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The price of wheat has spiked significantly since the war in the Ukraine started. It was already trending upward prior to that, owing to tight supplies in key exporting countries. Where do we expect wheat prices to be going forward and what factors are influencing it?

Some background

Wheat is the second most-produced cereal grain (behind corn), and its global trade is greater than all other crops combined, according to World Population Review. It is grown worldwide with concentrations in Central North America, Russia, Northern India and Eastern China.

Wheat, like other commodities, is traded based on expected supply and demand on exchanges such as the Chicago Board of Trade. Soft red winter wheat (Chicago wheat) is the most actively traded wheat contract on the CBOT. The May 2022 contract is currently trading at US$11.28/bushel and trades 5,000 bushels (136 tonnes) per contract.

The accompanying chart shows the producer price index of wheat since Jan. 1, 2000. In recent action, note that prices were already trending upward prior to the invasion of Ukraine because of tight supplies in key exporting countries. (The dramatic 2008 peak coincided with elevated markets globally in stocks, oil and other commodities prior to the housing market bust in 2008-09.)

What’s been happening recently?

War in Ukraine, low reserves, shipping bottlenecks, and concerns about drought are factors affecting the price of this commodity.

Both initial stockpiles and projected availability are low this year. Major exporter stocks are collectively projected as the lowest since 2012-13. According to U.S. website Farm Policy News, Ukraine sowed 6.4 million acres of winter wheat last fall but is only expected to harvest four million acres. This spring plantings are expected to be reduced by 30 per cent, albeit an upward revision from an estimated 40 per cent reduction four weeks ago.

As a response to Western sanctions for its invasion of Ukraine, Russia has imposed export bans that includes agricultural products until the end of 2022. China and India, both large producers of wheat, are ultimately net importers. To ensure supply, China earlier this year lifted import restrictions on Russian wheat imposed over concerns about the presence of a fungus. Conversely, India has stepped in to export wheat to Egypt and the Philippines, which had traditionally received wheat from Russia.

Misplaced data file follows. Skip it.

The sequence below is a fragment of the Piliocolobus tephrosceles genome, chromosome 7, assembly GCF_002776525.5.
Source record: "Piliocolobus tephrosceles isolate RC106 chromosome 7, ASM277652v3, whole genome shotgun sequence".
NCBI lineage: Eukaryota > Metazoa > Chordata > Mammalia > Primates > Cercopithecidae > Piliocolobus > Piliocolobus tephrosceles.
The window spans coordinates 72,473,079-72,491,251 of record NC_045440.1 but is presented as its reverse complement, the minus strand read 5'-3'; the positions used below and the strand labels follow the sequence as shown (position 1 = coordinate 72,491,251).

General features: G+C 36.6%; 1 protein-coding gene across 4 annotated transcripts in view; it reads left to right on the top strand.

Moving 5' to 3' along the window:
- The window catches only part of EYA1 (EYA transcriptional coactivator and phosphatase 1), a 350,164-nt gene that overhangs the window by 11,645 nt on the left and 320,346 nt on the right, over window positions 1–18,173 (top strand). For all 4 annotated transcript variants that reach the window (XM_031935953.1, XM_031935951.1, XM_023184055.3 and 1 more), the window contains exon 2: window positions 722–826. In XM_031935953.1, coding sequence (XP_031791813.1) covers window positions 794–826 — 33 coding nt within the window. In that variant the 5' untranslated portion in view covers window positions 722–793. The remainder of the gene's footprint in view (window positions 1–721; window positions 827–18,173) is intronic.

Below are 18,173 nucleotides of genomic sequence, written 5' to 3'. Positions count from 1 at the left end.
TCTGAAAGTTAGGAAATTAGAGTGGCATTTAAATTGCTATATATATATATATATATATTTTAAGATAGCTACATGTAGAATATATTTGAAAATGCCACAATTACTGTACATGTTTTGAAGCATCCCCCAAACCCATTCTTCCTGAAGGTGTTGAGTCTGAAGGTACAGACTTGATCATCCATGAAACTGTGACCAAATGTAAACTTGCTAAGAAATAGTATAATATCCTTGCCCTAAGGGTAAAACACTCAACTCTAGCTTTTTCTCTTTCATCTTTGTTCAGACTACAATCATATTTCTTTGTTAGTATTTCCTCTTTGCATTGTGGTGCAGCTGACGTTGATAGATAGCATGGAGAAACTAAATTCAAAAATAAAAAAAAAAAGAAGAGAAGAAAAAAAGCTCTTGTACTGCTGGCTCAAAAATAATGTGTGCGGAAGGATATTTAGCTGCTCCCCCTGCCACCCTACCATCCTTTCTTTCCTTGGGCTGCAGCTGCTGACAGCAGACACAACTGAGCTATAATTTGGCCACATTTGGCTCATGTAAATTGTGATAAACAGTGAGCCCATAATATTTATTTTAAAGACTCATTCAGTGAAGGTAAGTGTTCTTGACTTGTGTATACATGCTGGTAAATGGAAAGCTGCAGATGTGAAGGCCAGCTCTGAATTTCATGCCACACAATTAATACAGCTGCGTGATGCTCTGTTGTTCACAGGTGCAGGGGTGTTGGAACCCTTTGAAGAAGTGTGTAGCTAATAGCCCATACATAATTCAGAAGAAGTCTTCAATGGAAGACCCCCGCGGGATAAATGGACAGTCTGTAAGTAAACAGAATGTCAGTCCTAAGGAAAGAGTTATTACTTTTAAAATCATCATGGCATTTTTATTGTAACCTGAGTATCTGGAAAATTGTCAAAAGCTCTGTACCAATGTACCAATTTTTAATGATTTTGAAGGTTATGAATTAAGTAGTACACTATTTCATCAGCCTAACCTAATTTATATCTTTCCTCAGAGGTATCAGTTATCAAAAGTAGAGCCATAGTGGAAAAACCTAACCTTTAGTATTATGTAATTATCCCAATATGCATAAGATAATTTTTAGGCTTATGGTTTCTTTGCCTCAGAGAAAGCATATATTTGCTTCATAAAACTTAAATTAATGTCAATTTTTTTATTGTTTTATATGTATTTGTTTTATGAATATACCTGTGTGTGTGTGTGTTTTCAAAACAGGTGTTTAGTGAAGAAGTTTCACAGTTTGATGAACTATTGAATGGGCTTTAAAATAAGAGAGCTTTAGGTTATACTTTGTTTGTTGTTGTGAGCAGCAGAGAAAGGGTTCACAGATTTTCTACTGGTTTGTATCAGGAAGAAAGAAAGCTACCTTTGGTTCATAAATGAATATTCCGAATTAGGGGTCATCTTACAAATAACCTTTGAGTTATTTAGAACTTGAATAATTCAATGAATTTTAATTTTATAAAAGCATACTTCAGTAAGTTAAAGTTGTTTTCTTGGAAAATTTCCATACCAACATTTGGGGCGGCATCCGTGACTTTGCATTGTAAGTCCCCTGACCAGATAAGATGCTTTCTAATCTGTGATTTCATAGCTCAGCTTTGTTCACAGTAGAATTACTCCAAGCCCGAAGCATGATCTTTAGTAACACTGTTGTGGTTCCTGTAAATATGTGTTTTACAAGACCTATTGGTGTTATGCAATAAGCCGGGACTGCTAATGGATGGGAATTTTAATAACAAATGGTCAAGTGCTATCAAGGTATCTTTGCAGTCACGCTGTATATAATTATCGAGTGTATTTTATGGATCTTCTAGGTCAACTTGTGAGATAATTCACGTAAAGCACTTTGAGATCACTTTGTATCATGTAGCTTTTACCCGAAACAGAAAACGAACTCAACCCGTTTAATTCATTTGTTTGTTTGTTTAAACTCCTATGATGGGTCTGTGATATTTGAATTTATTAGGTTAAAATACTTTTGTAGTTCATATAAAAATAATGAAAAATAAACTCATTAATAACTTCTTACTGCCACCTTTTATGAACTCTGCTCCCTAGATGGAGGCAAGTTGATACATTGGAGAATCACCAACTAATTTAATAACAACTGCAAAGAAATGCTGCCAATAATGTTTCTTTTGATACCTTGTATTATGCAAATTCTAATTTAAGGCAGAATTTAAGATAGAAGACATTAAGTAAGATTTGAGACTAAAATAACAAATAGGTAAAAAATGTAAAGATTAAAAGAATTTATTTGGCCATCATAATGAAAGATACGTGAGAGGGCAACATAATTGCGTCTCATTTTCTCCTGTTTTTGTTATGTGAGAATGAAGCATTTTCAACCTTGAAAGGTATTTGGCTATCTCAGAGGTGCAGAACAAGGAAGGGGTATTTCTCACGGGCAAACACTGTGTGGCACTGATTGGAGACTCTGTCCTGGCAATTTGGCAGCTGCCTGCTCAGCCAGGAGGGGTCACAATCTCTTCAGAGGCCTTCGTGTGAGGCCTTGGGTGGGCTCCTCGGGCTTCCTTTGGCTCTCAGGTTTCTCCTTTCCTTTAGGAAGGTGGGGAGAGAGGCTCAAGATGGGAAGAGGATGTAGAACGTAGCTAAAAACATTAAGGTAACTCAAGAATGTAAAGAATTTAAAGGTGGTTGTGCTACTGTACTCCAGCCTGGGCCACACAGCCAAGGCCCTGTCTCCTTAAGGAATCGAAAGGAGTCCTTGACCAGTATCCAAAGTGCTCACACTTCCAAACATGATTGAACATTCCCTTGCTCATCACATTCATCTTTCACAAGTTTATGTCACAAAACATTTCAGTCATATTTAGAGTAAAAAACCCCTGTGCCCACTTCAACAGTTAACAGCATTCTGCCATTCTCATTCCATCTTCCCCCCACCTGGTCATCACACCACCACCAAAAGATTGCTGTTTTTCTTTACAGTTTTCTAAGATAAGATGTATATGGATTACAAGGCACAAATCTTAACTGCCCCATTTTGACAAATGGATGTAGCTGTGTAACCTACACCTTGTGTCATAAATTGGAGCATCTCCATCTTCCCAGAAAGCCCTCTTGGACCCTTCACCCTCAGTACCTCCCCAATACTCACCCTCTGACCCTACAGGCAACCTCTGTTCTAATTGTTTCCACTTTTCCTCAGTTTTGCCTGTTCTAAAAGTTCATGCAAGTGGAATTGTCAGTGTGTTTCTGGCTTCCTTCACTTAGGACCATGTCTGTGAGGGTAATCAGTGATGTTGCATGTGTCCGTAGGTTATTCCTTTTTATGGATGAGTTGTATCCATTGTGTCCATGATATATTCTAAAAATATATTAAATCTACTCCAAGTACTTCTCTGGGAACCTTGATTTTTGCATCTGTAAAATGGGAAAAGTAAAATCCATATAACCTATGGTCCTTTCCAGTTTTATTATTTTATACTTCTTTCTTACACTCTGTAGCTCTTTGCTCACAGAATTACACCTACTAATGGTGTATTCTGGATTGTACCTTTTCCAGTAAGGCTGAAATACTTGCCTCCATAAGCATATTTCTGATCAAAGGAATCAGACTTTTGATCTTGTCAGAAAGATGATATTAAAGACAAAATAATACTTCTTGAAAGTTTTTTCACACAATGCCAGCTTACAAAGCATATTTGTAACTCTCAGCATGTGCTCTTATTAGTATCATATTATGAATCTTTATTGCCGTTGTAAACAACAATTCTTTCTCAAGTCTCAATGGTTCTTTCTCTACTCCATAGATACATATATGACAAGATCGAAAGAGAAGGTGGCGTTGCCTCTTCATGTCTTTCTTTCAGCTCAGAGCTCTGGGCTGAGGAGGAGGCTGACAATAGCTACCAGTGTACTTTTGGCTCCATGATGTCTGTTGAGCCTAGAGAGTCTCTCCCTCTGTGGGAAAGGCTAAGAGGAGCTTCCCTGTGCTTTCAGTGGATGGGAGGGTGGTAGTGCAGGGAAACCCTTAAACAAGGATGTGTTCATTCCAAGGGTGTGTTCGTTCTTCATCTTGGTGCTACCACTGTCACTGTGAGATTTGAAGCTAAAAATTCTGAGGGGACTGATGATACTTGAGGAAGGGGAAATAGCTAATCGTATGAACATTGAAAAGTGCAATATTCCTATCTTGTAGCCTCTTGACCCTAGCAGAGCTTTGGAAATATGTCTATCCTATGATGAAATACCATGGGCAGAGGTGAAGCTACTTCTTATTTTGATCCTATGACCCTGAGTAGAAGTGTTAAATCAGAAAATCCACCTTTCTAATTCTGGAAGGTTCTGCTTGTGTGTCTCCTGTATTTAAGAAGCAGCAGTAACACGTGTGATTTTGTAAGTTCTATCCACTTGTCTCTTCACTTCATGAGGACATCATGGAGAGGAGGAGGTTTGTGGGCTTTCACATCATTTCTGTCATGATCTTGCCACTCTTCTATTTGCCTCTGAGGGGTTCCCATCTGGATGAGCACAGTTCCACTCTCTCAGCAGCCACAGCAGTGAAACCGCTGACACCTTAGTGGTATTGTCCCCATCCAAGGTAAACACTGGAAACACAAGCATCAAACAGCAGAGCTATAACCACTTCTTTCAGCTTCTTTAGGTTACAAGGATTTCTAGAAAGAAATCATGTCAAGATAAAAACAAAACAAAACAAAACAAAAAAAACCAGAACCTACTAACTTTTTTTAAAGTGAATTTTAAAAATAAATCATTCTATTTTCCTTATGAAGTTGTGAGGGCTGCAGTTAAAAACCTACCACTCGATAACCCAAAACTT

Grain movement has also been hampered. The conflict has disrupted the flow of grains from the region and caused great uncertainty in global grain trade. Ukraine has suspended port operations for commercial activities since Feb. 24 and Russian grain movement through the Black Sea is affected by exceptionally high insurance premiums for vessels.

Weather is also having a longer-term impact. High temperature stress is a major environmental factor that limits yield in wheat. Every increase of 1 degree Celsius above a mean temperature of 23 degrees decreases wheat yield by about 10 per cent, according to a report by Sruthi Narayanan, assistant professor of crop physiology at Clemson University. More than 40 per cent of total wheat area in the world is affected by high temperature stress.

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Why are commodity prices spiking?

The result of all of this is prices for soft red winter (and hard red winter, another common class) are seeing increases of more than 80 per cent from last year, especially given these classes are in direct competition with Russian and Ukrainian wheat.

Historically, higher commodity prices lead to higher production, which eventually brings prices down – often abruptly. But reversing any one of the factors discussed for wheat – war, low reserves or drought – may not be enough to reverse the price significantly in the short term. The macroeconomic, climatic and geopolitical environments tell us we will be seeing high prices for some time.

Brian Donovan, CBV, is the president of StockCalc, a Canadian fintech based in Miramichi, N.B.

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